The Dyatlov Pass Incident

  • what they say: i'm fine
  • what they mean: what happened to all those skiers up at dyatlov pass all those years ago. who or what killed them why were there traces of radiation and why had their skin tanned what is the "compelling natural force" that killed them and what had the force of a speeding car that severely damaged their insides but didn't break any skin. was it an avalanche? was it aliens? was it a government cover-up? this happened 56 years ago and i'm still not over it.

 

The Dyatlov Pass Incident 

On February 2, 1959 nine young students went hiking in the Ural Mountains of Russia, and never returned. The deaths of the nine hikers remains a phenomenal mystery to this day. Investigators found the abandoned tent ripped open from the inside, with all of the hiker’s belonging still inside. Five of the hikers were found frozen to death near the campsite; the bodies were found with nearly bare, suggesting the hikers ran from the tent in a terror, leaving behind shoes, jackets and other necessities to survive the mountain. There was no sign of a struggle. The last victims were found over 80 yards away from the campsite.

These four bodies were found with strange injuries including internal damage, crushed skulls, and According to Dr. Boris Vozrozhdenny, the force required to cause such damage would have been extremely high. He compared it to the force of a car crash. Notably, the bodies had no external wounds, as if they were crippled by a high level of pressure.

One victim was even missing her tongue. The clothes of these victims were found to have high levels of radiation. Another group of hikers reported that they saw strange orange spheres in the night sky on the night of the incident. Some reports suggest that there was a lot of scrap metal in the area, leading to speculation that the military had utilized the area secretly and might be engaged in a cover-up.

Soviet investigators determined only that “a compelling unknown force” had caused the deaths. The case files were sent to a secret archive, and the photocopies of the case became available only in the 1990s, with some parts missing. 

The Dyatlov Pass Incident

Maybe it’s best no one will ever know what happened with this case; the evidence is chilling enough.

In 1959, a group of experienced Russian hikers went missing on a skiing trip. When their camp was discovered, their tents were found torn open from the inside, and they were wearing very little clothing (in Russia, in winter). It gets weirder. The bodies were stained orange with massive internal injuries from a force that a doctor studying the incident compared to that of a car crash. There were no signs of struggle, despite victims with fractured skulls, broken ribs, and one woman missing her tongue, eyes and other parts of her face.

As you’d imagine, all sorts of theories to the cause of the deaths have been tried and tested over the years, but the final verdict was that the hikers died of a “compelling natural force”. What does that even mean? Never has something so ambiguous been so horrifying. (Source)

Film Review: The Dyatlov Pass Incident (a.k.a. Devil's Pass)

Sorry for the delay, but I’ve watched TWO new movies, and here’s the review of the first one.

The Dyatlov Pass Incident (released in the U.S. as Devil’s Pass) is a 2013 found-footage horror movie inspired by a true event that occurred around 50 years ago, and remains unexplained to this day.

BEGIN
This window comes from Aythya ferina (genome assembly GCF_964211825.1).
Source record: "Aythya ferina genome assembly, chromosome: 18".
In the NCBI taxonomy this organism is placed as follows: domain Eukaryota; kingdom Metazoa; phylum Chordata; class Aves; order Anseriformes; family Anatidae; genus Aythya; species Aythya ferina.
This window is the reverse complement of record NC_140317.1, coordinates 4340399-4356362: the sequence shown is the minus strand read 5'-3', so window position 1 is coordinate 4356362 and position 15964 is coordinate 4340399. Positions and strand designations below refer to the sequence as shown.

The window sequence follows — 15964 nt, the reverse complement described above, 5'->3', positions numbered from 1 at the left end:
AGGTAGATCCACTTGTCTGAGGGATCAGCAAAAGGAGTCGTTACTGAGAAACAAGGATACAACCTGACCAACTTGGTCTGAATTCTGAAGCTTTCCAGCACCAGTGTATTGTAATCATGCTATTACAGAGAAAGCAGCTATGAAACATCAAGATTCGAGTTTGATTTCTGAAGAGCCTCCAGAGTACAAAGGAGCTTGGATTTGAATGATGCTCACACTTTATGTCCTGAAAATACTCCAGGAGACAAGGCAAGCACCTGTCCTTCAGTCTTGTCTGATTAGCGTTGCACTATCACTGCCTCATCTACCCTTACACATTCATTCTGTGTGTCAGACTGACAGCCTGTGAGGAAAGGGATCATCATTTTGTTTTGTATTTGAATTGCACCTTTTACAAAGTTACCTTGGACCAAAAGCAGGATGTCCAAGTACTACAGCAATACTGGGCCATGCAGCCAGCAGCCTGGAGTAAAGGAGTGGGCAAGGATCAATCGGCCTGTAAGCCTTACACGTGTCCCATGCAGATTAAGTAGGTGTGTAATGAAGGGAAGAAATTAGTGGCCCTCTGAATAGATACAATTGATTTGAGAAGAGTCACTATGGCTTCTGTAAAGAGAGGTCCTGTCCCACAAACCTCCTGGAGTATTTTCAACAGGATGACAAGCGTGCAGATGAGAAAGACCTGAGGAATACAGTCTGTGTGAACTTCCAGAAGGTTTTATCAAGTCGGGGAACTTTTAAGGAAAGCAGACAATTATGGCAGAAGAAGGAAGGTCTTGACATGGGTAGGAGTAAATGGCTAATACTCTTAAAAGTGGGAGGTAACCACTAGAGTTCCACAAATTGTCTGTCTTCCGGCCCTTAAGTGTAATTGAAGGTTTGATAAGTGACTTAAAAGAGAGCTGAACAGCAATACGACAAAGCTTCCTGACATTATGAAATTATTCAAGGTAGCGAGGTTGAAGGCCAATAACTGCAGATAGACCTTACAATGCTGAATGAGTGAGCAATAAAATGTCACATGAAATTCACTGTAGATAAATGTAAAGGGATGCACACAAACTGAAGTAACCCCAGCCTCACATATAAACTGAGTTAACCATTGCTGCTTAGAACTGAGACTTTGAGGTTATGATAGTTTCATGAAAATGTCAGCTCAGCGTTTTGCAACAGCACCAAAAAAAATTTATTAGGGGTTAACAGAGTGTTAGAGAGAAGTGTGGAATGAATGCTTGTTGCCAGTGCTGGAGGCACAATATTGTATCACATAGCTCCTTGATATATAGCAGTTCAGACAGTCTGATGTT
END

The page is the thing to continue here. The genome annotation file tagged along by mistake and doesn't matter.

This review contains spoilers.

Keep reading

anonymous asked:

Have you ever read about (or, even better, written about) the Dyatlov Pass Incident? It's very intriguing.

I’ve given my opinion on what happened but I haven’t actually written a post. I should!

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At long last, here’s my newest urban legend/conspiracy theory zine, Polybius!  The Polybius cabinet is a (supposedly) real arcade game/theorized mind control device that appeared briefly in 1981, wreaked havoc and then quickly disappeared.  

I am planning on keeping these conspiracy zines going, so if you guys have a subject you’d like to see discussed in one of these little books in the future feel free to leave me a suggestion!

Did you miss the first zine in the series?  Click here to read all about the Dyatlov Pass Incident!

Igor Dyatlov, 1936–1959.

In February 1959, a group of nine experienced hikers in the Russian Ural Mountains led by Igor Dyatlov died mysteriously on an elevation known as Dead Mountain. Eerie aspects of the incident—unexplained violent injuries, signs that they cut open and fled the tent without proper clothing or shoes, a strange final photograph taken by one of the hikers, and elevated levels of radiation found on some of their clothes—have led to decades of speculation over what really happened.

More about the Dyatlov Pass incident in the book Dead Mountain: The Untold True Story of the Dyatlov Pass Incident

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The Dyatlov Pass incident was an event that resulted in the deaths of nine hikers in the northern Ural Mountains on the night of February 2, 1959. The incident happened on the eastern side of Kholat Syakhl. Since then, the mountain pass where the incident occurred has been called Dyatlov Pass after the group’s leader, Igor Dyatlov.

Investigators determined that the skiers had torn their tents from the inside out in order to escape from an apparent threat. They fled the campsite, some of them barefoot, under heavy snowfall (The temperature was very low, around −25 to −30 °C (−13 to −22 °F) with a storm blowing, but the dead were only partially dressed. Some of them had only one shoe, while others had no shoes or wore only socks. Some were found wrapped in snips of ripped clothes that seemed to have been cut from those who were already dead.). Although the bodies showed no signs of struggle, two victims had fractured skulls and broken ribs, absent contusion. Soviet authorities determined that an “unknown compelling force” had caused the deaths; access to the region was consequently blocked for hikers and adventurers for three years after the incident. Due to the lack of survivors, the chronology of events remains uncertain, although several theories exist, some involving a possible avalanche.